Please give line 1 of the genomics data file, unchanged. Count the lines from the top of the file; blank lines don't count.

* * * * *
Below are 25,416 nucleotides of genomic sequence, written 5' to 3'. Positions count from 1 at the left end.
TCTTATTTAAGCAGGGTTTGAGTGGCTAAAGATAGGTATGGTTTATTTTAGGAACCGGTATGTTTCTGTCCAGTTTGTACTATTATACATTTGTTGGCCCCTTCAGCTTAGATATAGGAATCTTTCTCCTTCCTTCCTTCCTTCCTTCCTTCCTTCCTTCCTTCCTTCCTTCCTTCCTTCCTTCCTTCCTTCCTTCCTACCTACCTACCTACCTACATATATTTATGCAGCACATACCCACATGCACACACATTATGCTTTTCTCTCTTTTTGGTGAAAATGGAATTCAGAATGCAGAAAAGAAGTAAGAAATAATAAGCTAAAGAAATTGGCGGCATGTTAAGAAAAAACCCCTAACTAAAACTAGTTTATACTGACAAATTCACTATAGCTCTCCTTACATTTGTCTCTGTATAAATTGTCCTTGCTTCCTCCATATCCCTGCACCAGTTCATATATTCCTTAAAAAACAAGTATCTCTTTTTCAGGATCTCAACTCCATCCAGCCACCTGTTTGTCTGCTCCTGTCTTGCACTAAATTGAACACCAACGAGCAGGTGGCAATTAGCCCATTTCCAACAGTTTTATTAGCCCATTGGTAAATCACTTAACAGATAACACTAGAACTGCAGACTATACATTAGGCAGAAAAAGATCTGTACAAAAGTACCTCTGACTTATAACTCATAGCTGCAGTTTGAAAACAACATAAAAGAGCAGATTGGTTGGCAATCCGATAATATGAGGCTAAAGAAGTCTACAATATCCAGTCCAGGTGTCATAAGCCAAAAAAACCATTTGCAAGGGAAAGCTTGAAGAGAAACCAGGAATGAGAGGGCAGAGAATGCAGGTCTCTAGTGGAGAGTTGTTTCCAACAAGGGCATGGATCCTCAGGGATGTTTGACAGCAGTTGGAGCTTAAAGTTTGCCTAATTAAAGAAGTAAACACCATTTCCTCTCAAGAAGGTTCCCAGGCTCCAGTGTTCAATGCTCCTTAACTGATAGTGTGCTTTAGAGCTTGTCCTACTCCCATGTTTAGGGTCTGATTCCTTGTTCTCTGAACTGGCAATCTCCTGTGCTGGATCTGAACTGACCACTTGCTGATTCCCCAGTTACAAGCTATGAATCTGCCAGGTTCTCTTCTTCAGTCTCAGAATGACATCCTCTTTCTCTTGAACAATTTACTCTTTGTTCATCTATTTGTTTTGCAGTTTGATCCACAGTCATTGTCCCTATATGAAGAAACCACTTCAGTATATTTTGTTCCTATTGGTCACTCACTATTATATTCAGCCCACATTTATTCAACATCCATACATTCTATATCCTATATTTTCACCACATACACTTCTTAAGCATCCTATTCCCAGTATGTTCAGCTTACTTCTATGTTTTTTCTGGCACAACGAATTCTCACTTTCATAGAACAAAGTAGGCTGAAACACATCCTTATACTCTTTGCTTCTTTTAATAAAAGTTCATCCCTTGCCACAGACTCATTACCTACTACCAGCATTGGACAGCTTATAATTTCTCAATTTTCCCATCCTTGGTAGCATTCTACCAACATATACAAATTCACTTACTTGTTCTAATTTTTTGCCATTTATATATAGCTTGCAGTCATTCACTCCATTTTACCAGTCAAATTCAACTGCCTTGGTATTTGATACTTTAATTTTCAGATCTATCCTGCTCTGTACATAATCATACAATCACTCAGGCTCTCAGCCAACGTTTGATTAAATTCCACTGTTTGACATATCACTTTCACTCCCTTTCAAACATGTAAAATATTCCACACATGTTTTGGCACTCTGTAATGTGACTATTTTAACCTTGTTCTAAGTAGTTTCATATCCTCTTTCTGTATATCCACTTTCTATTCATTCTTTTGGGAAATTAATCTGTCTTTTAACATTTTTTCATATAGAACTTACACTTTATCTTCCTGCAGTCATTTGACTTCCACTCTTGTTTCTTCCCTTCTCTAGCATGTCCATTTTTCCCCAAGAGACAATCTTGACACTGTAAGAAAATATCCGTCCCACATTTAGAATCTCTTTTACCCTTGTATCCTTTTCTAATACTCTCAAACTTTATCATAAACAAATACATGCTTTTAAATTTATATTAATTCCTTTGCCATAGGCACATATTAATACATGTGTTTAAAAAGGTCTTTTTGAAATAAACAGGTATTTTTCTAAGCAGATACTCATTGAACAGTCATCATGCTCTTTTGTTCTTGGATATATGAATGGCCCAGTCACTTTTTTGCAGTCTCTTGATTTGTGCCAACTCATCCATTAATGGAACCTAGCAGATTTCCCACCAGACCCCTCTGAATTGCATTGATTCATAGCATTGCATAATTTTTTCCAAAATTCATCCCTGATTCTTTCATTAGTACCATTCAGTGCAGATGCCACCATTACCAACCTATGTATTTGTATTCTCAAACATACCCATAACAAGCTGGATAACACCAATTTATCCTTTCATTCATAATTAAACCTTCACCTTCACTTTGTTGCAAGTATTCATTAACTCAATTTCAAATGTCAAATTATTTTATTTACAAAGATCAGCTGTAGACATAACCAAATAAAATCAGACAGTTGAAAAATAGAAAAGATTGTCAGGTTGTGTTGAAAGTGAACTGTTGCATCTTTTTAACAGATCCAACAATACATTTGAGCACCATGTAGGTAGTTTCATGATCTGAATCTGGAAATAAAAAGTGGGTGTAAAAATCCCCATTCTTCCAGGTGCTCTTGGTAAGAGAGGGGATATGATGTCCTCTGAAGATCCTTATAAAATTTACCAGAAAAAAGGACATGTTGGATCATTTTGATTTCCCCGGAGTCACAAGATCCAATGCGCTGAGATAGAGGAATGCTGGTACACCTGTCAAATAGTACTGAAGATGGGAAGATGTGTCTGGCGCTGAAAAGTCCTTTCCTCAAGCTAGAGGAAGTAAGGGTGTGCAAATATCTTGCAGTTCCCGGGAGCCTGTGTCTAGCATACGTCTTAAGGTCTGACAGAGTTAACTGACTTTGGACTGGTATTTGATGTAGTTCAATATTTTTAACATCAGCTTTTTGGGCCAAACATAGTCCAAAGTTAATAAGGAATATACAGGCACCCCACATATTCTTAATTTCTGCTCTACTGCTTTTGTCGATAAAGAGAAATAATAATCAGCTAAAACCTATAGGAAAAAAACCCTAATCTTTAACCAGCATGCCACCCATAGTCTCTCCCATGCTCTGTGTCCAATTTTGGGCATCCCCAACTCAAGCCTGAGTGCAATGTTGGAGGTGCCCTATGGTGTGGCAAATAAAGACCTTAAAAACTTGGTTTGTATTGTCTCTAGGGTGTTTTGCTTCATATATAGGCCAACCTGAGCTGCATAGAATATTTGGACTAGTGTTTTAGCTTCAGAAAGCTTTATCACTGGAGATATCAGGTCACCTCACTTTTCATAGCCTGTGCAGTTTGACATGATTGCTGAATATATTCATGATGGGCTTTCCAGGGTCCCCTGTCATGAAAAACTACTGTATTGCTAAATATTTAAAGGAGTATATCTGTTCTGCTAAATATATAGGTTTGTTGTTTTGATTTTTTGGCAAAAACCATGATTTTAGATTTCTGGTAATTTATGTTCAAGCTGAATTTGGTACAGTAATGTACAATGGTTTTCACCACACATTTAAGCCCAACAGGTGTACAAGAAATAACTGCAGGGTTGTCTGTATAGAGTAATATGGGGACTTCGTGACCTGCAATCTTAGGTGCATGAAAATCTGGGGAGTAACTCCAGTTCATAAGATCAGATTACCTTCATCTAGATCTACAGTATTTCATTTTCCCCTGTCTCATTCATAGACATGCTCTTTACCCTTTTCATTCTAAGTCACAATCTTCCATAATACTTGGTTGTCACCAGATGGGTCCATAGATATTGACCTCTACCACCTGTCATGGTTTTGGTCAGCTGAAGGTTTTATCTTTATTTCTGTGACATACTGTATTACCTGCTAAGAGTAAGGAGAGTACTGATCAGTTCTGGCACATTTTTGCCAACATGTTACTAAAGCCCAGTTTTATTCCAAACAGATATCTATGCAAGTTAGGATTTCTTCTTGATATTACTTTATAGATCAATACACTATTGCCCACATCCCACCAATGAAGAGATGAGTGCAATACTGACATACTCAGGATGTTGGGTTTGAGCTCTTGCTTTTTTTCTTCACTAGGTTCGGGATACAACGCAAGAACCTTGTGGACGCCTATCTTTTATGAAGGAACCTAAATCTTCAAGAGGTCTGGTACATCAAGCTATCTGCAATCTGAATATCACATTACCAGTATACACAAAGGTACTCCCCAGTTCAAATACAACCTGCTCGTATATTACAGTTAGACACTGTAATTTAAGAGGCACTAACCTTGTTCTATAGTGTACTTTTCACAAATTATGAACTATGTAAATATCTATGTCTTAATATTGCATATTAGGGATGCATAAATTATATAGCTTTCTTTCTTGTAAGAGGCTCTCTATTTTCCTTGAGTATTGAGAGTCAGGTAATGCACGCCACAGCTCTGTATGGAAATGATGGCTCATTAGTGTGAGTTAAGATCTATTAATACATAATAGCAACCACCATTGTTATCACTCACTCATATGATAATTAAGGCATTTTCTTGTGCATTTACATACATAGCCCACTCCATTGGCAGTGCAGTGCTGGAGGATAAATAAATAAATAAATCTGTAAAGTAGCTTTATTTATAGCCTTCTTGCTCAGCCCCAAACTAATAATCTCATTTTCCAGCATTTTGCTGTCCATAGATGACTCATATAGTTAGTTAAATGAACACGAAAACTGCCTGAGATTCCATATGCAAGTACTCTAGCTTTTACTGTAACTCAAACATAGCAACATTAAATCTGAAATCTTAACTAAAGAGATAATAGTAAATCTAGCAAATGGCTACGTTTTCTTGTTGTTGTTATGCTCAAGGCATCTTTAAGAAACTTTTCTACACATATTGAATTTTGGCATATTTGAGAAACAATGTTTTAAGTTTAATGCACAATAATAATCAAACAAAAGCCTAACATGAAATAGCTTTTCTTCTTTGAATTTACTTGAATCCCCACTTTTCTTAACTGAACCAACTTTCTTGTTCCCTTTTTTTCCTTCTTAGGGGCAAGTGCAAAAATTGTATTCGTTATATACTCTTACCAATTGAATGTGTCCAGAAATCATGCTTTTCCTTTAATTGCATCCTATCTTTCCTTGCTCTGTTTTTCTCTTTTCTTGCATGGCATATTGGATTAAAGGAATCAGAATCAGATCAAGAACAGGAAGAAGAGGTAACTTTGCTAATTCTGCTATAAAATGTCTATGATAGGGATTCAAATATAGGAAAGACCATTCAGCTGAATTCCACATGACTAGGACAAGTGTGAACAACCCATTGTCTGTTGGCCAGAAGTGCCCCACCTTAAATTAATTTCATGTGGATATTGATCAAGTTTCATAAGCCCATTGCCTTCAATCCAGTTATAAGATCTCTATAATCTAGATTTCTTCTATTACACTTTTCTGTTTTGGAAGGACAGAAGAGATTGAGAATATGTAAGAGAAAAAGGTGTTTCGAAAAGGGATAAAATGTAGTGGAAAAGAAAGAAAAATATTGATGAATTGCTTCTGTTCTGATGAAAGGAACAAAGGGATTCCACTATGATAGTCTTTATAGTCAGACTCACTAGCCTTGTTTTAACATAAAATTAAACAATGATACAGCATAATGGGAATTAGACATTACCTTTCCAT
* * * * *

Below are 25,416 nucleotides of genomic sequence, written 5' to 3'. Positions count from 1 at the left end.